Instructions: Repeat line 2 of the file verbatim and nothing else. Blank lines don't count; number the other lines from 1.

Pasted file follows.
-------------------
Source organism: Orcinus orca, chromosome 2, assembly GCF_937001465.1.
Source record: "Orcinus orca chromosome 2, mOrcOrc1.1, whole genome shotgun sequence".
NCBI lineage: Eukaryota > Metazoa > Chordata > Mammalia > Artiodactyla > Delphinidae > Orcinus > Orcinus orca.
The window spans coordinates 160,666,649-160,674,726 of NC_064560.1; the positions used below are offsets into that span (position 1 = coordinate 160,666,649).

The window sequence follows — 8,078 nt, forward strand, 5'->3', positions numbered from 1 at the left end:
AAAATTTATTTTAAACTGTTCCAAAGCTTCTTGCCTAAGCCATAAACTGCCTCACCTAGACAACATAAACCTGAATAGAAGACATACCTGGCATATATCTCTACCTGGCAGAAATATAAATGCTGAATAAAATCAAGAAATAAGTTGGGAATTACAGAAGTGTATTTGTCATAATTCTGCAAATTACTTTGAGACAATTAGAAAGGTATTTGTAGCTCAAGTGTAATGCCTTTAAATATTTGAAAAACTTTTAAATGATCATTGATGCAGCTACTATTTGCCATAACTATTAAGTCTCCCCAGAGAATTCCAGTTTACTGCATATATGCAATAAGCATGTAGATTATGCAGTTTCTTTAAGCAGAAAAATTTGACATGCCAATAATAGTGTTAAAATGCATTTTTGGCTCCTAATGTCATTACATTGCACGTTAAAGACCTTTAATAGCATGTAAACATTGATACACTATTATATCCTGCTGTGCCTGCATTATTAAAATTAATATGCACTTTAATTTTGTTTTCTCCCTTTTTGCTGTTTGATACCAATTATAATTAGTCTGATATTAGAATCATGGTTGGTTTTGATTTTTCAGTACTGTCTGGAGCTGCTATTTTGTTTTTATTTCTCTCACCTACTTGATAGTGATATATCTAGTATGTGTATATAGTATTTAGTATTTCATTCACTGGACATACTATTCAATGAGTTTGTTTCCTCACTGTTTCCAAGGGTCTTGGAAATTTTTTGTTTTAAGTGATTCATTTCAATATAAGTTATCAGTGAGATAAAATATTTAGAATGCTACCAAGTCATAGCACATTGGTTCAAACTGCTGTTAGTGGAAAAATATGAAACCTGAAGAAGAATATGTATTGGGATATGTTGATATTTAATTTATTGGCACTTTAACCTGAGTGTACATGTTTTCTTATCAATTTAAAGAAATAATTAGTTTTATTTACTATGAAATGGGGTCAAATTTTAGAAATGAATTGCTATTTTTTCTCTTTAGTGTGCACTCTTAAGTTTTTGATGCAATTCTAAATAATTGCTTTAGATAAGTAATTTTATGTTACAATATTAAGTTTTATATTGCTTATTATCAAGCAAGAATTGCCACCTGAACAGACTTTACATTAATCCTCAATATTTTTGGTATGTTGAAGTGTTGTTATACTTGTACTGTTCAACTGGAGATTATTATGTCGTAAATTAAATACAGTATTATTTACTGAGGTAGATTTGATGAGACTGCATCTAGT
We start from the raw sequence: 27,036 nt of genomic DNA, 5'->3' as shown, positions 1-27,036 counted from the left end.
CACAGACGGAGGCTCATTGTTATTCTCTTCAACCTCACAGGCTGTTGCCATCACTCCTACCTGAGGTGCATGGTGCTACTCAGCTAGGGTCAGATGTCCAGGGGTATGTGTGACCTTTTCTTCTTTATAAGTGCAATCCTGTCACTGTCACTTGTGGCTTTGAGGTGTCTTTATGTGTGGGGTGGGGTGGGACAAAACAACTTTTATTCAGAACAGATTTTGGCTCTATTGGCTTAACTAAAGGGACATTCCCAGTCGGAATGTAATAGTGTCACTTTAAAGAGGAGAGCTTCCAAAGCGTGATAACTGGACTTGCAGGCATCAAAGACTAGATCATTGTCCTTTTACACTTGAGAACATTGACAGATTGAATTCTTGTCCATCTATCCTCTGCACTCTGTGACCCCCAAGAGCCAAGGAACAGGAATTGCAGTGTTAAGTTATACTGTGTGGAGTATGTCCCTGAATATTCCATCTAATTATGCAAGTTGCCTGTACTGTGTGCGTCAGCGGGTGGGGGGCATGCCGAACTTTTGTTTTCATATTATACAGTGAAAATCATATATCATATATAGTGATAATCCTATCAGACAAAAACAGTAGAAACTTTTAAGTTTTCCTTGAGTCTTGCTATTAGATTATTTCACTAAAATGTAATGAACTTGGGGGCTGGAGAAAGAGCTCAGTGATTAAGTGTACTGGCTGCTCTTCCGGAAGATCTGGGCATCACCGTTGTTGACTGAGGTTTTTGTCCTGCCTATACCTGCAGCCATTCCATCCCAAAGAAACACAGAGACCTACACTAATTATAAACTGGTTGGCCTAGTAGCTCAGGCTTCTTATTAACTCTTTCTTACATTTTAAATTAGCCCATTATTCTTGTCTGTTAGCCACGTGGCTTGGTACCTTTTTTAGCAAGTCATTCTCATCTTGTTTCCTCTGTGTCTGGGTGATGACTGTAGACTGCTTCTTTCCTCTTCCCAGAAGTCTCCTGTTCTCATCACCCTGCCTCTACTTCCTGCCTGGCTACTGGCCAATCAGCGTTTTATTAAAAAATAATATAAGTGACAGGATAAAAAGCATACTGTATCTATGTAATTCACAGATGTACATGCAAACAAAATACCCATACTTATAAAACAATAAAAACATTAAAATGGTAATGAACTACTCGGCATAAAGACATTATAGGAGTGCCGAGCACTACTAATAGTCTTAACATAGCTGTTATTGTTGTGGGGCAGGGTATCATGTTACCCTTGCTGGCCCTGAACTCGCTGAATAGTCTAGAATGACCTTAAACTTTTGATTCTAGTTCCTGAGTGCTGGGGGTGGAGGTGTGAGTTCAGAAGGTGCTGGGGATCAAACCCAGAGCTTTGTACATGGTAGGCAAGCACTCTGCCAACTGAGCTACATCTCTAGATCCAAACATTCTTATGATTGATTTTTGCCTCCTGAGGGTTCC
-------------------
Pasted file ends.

Source record: "Orcinus orca chromosome 2, mOrcOrc1.1, whole genome shotgun sequence".